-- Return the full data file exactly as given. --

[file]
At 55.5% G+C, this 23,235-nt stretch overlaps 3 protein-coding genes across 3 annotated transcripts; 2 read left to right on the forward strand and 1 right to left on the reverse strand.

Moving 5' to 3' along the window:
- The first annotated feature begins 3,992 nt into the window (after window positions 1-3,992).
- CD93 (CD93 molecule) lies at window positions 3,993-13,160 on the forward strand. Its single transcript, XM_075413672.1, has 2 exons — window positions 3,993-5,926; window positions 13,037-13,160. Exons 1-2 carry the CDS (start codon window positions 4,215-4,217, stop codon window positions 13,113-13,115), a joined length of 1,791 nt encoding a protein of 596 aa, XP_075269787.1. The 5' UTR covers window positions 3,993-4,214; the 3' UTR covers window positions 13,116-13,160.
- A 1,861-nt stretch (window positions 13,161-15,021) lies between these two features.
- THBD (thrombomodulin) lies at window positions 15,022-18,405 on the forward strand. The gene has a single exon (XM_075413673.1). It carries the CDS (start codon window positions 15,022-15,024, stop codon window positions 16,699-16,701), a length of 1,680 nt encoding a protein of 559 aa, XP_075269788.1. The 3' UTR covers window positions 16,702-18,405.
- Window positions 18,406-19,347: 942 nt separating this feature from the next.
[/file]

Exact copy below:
At 55.5% G+C, this 23,235-nt stretch overlaps 3 protein-coding genes across 3 annotated transcripts; 2 read left to right on the forward strand and 1 right to left on the reverse strand.

Moving 5' to 3' along the window:
- The first annotated feature begins 3,992 nt into the window (after window positions 1-3,992).
- CD93 (CD93 molecule) lies at window positions 3,993-13,160 on the forward strand. Its single transcript, XM_075413672.1, has 2 exons — window positions 3,993-5,926; window positions 13,037-13,160. Exons 1-2 carry the CDS (start codon window positions 4,215-4,217, stop codon window positions 13,113-13,115), a joined length of 1,791 nt encoding a protein of 596 aa, XP_075269787.1. The 5' UTR covers window positions 3,993-4,214; the 3' UTR covers window positions 13,116-13,160.
- A 1,861-nt stretch (window positions 13,161-15,021) lies between these two features.
- THBD (thrombomodulin) lies at window positions 15,022-18,405 on the forward strand. The gene has a single exon (XM_075413673.1). It carries the CDS (start codon window positions 15,022-15,024, stop codon window positions 16,699-16,701), a length of 1,680 nt encoding a protein of 559 aa, XP_075269788.1. The 3' UTR covers window positions 16,702-18,405.
- Window positions 18,406-19,347: 942 nt separating this feature from the next.